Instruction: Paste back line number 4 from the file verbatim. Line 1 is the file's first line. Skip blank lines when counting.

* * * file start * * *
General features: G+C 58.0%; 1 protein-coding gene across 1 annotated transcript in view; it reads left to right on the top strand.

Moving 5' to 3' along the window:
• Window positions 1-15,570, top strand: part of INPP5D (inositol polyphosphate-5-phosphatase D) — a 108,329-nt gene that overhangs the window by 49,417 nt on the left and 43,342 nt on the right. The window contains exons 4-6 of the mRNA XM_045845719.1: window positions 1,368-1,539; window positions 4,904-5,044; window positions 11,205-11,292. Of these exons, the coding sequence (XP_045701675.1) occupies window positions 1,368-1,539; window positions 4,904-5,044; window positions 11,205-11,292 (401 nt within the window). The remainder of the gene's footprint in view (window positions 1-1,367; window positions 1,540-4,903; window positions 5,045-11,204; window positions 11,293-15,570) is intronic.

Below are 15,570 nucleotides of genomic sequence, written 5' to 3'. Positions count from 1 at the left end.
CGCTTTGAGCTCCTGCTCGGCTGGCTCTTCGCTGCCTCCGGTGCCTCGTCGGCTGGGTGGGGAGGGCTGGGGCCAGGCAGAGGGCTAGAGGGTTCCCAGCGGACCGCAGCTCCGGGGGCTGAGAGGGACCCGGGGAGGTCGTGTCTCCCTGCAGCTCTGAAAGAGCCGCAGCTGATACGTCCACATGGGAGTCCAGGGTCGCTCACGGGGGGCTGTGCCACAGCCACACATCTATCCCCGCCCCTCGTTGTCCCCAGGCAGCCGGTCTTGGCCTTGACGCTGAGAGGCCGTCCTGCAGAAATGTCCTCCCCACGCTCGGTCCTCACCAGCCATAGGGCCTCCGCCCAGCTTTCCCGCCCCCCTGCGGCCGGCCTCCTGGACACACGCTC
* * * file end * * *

Below are 15,570 nucleotides of genomic sequence, written 5' to 3'. Positions count from 1 at the left end.